THE soul, perceiving itself to be dying of love, as it has just said, and yet not dying so as to have the free enjoyment of its love, complains of the continuance of its bodily life, by which the spiritual life is delayed. Here the soul addresses itself to the life it is living upon earth, magnifying the sorrows of it. The meaning of the stanza therefore is as follows: 'O life of my soul, how canst thou persevere in this life of the flesh, seeing that it is thy death and the privation of the true spiritual life in God, in Whom thou livest in substance, love, and desire, more truly than in the body? And if this were not reason enough to depart, and free thyself from the body of this death, so as to live and enjoy the life of God, how canst thou still remain in a body so frail? Besides, these wounds of love made by the Beloved in the revelation of His majesty are by themselves alone sufficient to put an end to thy life, for they are very deep; and thus all thy feelings towards Him, and all thou knowest of Him, are so many touches and wounds of love that kill,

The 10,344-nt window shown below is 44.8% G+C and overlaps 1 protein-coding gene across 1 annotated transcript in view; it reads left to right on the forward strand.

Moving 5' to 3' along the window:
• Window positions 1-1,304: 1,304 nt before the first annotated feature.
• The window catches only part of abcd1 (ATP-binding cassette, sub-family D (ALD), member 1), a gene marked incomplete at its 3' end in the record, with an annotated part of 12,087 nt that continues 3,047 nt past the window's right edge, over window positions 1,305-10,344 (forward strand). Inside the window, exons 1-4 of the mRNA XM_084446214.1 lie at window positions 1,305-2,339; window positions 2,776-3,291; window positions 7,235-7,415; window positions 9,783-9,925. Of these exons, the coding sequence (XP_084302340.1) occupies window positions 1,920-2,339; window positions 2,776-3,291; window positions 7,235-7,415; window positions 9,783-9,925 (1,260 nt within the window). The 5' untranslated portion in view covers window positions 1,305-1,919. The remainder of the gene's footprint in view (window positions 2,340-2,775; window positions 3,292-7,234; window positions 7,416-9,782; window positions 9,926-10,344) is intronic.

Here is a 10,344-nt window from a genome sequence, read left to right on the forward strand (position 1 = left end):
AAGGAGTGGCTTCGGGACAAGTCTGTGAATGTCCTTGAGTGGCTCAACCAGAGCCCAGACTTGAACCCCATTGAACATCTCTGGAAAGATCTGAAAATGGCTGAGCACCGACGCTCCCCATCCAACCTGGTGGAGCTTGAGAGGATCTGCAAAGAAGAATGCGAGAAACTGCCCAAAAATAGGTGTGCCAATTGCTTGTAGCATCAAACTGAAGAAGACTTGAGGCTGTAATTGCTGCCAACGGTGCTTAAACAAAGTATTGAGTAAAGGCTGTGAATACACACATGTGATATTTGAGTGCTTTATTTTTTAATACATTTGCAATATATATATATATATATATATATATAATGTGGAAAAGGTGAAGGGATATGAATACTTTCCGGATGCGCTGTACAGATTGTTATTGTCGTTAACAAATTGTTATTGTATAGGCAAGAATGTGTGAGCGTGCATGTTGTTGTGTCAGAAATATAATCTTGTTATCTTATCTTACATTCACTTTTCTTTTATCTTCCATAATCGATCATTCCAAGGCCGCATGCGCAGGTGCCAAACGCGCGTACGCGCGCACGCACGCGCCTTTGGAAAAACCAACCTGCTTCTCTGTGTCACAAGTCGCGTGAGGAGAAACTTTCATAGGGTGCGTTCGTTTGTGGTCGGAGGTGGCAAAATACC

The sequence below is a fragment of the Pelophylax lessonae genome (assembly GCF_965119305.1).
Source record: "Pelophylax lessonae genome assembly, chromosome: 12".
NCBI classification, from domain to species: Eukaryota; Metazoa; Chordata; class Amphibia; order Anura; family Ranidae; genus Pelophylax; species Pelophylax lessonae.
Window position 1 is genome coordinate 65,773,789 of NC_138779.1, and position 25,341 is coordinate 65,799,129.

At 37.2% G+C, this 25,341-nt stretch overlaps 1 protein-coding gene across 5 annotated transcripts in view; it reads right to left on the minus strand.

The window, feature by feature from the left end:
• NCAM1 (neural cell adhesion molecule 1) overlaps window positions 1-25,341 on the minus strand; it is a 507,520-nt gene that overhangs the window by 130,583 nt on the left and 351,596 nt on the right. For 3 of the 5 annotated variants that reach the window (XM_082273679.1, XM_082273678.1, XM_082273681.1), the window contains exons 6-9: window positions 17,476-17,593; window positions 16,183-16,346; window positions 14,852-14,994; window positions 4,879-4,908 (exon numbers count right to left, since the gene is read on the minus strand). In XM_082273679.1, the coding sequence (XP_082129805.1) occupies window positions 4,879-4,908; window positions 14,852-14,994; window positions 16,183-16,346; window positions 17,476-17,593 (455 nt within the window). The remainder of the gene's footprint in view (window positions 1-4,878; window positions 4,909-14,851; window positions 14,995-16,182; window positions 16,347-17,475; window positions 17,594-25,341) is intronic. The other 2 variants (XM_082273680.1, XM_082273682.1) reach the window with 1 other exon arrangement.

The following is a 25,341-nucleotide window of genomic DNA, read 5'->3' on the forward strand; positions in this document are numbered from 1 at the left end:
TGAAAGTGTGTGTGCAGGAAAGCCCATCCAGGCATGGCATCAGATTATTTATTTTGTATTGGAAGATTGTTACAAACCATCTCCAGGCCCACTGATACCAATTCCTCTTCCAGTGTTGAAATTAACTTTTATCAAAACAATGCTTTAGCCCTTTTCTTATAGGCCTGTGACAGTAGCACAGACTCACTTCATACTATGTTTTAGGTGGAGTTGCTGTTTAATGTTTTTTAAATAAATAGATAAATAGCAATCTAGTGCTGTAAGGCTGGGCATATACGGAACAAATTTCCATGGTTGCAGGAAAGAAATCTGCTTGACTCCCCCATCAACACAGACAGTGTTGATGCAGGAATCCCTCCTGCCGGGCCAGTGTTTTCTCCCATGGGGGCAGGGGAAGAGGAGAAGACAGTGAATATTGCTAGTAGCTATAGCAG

'But how thou perseverest, O life! Not living where thou livest.'

2. We must keep in mind, for the better understanding of this, that the soul lives there where it loves, rather than in the body which it animates. The soul does not live by the body, but, on the contrary, gives it life, and lives by love in that which it loves. For beside this life of love which it lives in God Who loves it, the soul has its radical and natural life in God, like all created things, according to the saying of St. Paul: 'In Him we live, and move, and are;' [82] that is, our life, motion, and being is in God. St. John also says that all that was made was life in God: 'That which was made, in Him was life.' [83]